A new coronavirus, designated 2019-nCoV, was identified in late 2019 in Wuhan, the capital of China’s Hubei province, after people developed pneumonia without a clear cause and for which existing vaccines or treatments were not effective. The virus can spread between people, and its transmission rate (rate of infection) appeared to increase in mid-January 2020. Several countries across Europe, North America and the Asia-Pacific have reported cases. The time from exposure to the development of symptoms is between two and 14 days and there is tentative evidence that it may be contagious before the onset of symptoms. Symptoms include fever, coughing, and breathing difficulties, and death may result.
As of 31 January 2020, approximately 9,947 cases have been confirmed, including in every province-level division of China. The first confirmed death from the coronavirus infection occurred on 9 January and since then 213 deaths have been confirmed. Studies estimate that a larger number of people may have been infected, but not detected. The first local spread of the virus outside China occurred in Vietnam from a father to his son, whereas the first local spread not involving family occurred in Germany, on 22 January when a German man contracted the disease from a Chinese business visitor at a meeting in the German state of Bavaria.
In response, cities with a combined population over 57 million people including Wuhan and 15 cities in the surrounding Hubei province were placed on full or partial lockdown, involving the termination of all urban public transport and outward transport by train, air and long-distance buses.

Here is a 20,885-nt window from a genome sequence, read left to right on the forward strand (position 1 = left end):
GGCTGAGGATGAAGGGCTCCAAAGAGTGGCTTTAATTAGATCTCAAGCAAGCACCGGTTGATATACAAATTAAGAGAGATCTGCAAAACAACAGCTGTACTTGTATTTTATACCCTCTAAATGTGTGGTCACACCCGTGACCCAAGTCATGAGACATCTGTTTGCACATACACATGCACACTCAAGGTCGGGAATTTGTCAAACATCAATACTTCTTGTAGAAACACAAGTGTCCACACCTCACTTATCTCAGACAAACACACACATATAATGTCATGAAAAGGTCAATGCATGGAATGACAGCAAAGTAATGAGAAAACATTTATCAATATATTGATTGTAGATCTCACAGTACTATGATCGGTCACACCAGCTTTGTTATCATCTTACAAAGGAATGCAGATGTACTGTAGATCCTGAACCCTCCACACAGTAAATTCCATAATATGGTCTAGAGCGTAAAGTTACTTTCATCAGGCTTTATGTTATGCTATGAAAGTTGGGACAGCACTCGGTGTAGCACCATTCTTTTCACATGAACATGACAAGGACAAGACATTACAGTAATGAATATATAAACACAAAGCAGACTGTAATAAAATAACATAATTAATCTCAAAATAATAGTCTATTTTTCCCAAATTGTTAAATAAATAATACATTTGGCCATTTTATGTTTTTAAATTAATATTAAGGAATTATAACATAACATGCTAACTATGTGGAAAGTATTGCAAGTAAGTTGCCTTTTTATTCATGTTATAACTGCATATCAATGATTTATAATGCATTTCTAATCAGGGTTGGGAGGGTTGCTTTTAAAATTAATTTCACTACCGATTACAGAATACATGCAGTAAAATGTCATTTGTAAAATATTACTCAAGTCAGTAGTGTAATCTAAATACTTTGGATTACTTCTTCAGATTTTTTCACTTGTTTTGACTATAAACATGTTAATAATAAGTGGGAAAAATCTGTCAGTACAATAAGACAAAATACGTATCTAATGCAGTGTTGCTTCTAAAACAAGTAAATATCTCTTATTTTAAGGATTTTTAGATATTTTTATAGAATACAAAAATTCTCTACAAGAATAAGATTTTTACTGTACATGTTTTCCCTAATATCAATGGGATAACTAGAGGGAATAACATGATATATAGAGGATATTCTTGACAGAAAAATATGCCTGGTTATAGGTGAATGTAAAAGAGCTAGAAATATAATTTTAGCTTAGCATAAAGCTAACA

Many New Year events and tourist attractions have been closed over fear of transmission, including the Forbidden City in Beijing, traditional temple fairs, and other celebratory gatherings. Hong Kong also raised its infectious disease response level to the highest level and declared an emergency, closed its schools until mid-February and cancelled its New Year celebrations.
A number of countries have issued warnings against travel to Wuhan and Hubei province. Travellers who have visited Mainland China have been asked to monitor their health for at least two weeks and contact their healthcare provider to report any symptoms of the virus. Anyone who suspects that they are carrying the virus is advised to wear a protective mask and seek medical advice by calling a doctor rather than directly visiting a clinic in person. Some hotels have been providing refunds and no-fee cancellations for reservations in China or by people from China.
Airports and train stations have implemented temperature checks, health declarations and information signage in an attempt to identify carriers of the virus.
Chinese scientists were able to rapidly isolate and determine the genetic sequence of the virus which they made available such that other could independently develop PCR tests to detect the disease.
Of the first 41 people confirmed to have been infected, two-thirds were found to have a link with the Huanan Seafood Wholesale Market, which also sold live animals. 2019-nCoV’s genome sequence has been reported to be 75- to 80-percent identical to SARS-CoV, and more than 85-percent similar to several bat coronaviruses. Whether this virus is of the same lethality as SARS is unclear.
On 30 January, the outbreak was declared a Public Health Emergency of International Concern (PHEIC) by the World Health Organization (WHO), the sixth time that the measure has been invoked since the H1N1 pandemic in 2009. On 31 January, an overview of the possible infectability, mortality rate, incubation time, worldwide ability to contain the infection, and estimated time for a vaccine (along with a comparison with other similar outbreaks) was presented.